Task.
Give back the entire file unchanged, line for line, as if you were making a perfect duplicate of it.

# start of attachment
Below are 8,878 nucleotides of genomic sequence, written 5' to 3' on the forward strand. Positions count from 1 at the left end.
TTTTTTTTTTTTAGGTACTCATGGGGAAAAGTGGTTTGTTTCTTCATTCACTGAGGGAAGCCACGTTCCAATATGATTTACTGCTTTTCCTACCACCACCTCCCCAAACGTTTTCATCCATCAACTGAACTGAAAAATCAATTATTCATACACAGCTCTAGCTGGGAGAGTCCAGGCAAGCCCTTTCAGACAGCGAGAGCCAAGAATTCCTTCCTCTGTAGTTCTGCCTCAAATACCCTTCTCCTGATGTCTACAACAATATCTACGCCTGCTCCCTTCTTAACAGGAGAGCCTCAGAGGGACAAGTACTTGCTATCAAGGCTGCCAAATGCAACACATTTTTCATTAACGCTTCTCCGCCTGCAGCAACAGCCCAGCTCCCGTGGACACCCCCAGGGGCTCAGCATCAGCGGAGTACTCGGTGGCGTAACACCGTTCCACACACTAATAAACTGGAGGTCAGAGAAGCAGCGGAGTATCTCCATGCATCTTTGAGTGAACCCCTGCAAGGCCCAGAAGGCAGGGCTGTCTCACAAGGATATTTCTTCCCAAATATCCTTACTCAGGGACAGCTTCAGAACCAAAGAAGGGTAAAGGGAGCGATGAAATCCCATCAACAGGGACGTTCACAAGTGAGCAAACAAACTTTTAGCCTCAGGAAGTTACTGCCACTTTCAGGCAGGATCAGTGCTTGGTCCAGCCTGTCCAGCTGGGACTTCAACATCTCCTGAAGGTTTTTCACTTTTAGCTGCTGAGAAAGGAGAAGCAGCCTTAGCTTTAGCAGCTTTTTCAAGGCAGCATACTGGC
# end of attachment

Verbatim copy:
Below are 8,878 nucleotides of genomic sequence, written 5' to 3' on the forward strand. Positions count from 1 at the left end.
TTTTTTTTTTTTAGGTACTCATGGGGAAAAGTGGTTTGTTTCTTCATTCACTGAGGGAAGCCACGTTCCAATATGATTTACTGCTTTTCCTACCACCACCTCCCCAAACGTTTTCATCCATCAACTGAACTGAAAAATCAATTATTCATACACAGCTCTAGCTGGGAGAGTCCAGGCAAGCCCTTTCAGACAGCGAGAGCCAAGAATTCCTTCCTCTGTAGTTCTGCCTCAAATACCCTTCTCCTGATGTCTACAACAATATCTACGCCTGCTCCCTTCTTAACAGGAGAGCCTCAGAGGGACAAGTACTTGCTATCAAGGCTGCCAAATGCAACACATTTTTCATTAACGCTTCTCCGCCTGCAGCAACAGCCCAGCTCCCGTGGACACCCCCAGGGGCTCAGCATCAGCGGAGTACTCGGTGGCGTAACACCGTTCCACACACTAATAAACTGGAGGTCAGAGAAGCAGCGGAGTATCTCCATGCATCTTTGAGTGAACCCCTGCAAGGCCCAGAAGGCAGGGCTGTCTCACAAGGATATTTCTTCCCAAATATCCTTACTCAGGGACAGCTTCAGAACCAAAGAAGGGTAAAGGGAGCGATGAAATCCCATCAACAGGGACGTTCACAAGTGAGCAAACAAACTTTTAGCCTCAGGAAGTTACTGCCACTTTCAGGCAGGATCAGTGCTTGGTCCAGCCTGTCCAGCTGGGACTTCAACATCTCCTGAAGGTTTTTCACTTTTAGCTGCTGAGAAAGGAGAAGCAGCCTTAGCTTTAGCAGCTTTTTCAAGGCAGCATACTGGC